The Perfect Hard Boiled Egg Recipe
So this is how my egg master sister, Connie, does it. She said this Epicurious article by David Tamarkin has it right!
Start with old eggs (a week old) because they are easier to peel.
1. Bring a large pot of water to a boil.You want enough water in the pot to cover all your eggs completely so they cook evenly. In my three quart Dutch oven, six cups of water covered six eggs very nicely. And Epicurious said they debunked the idea to start eggs in cold water and now I believe it.
2. Gently lower the eggs into the water.
Use a large spoon to lower the eggs into the boiling water. (If you drop the eggs in haphazardly, they can hit the bottom of the pot and crack, leaving you with egg whites floating in the water.) Oh, and start with cold eggs if you can—it makes the finished eggs easier to peel.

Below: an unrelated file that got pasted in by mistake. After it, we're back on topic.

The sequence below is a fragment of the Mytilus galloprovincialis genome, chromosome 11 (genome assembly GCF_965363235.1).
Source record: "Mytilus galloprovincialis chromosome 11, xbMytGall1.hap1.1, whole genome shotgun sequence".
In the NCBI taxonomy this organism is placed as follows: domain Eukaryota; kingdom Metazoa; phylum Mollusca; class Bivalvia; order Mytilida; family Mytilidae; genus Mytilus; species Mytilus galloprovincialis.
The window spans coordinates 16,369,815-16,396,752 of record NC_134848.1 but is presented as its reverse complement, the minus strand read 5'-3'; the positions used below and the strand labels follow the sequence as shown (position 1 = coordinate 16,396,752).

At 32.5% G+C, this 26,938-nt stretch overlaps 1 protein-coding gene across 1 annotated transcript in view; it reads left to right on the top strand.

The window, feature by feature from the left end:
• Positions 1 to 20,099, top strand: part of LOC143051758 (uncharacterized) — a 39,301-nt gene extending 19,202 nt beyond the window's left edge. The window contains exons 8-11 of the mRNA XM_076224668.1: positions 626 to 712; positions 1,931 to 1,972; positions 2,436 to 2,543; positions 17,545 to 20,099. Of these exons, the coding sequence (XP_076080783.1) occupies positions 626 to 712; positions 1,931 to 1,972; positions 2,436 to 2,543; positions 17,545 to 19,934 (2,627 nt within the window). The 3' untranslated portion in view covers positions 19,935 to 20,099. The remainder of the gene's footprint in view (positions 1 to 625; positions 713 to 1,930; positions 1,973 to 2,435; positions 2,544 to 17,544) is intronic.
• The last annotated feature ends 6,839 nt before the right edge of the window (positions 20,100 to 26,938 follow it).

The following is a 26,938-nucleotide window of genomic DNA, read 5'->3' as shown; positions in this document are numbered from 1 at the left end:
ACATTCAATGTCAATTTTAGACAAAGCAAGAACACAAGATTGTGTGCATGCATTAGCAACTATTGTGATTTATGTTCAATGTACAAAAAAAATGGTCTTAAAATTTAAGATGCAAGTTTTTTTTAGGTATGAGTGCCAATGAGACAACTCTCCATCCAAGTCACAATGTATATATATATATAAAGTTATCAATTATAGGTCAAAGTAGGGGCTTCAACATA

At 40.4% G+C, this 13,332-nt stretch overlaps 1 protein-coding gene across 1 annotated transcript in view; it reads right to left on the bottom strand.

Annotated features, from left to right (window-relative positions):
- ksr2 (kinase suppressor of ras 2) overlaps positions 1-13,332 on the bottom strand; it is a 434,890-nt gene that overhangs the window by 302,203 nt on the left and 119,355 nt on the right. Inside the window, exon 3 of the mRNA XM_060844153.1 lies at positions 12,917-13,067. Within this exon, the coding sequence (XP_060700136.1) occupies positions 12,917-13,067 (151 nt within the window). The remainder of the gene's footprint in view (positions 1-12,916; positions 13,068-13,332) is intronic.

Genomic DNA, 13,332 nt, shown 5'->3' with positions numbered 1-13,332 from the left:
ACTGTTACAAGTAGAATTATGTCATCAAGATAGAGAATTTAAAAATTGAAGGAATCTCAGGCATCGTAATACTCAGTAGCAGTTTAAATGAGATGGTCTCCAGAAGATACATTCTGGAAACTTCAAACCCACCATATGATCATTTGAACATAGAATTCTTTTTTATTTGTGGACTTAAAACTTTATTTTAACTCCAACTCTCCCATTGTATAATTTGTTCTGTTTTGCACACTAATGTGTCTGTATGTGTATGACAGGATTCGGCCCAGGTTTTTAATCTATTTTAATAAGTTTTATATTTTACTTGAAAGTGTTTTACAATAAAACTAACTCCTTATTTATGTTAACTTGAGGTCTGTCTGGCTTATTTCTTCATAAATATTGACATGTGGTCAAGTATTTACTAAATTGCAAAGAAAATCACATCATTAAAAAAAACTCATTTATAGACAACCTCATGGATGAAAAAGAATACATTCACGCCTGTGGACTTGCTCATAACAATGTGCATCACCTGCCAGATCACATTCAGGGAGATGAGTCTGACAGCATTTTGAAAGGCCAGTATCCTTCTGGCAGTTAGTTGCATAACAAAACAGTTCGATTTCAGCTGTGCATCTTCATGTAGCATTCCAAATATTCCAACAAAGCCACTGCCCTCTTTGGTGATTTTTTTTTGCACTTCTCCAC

3. Lower the heat slightly and boil for 8 to 14 minutes. If the water is still at a full boil, lower the heat a little so that the eggs aren’t jumping around in the pan. Then set a timer and let the eggs cook to your desired doneness.
4 minutes: eat-it-with-a-spoon-out-of-the-shell-soft
5 minutes: firm white, runny yolk
6 minutes: firm white, gooey yolk
8 minutes: firm white, fully set yolk, but still sort of gooey and golden
10 minutes: firm white, a firmer pale yolk, with just a bit softness in the middle
12 minutes: firm white, almost completely hard-boiled hold
14 minutes: firm white, completely hard-boiled crumbly dry pale yolk
4. Transfer the eggs to an ice bath
When the timer goes off, use a slotted spoon to transfer the eggs from the boiling water to a bowl full of ice water. The ice bath will stop the egg from cooking further and some people think the ice bath makes the eggs easier to peel.
5. Peel and eat!
When your eggs are cool enough to handle, peel them under cool, running water. The water will get under the shell, which will help you lift the shell away from the egg cleanly.
Here is one way I like them. Let me know what you think. I love to hear from you.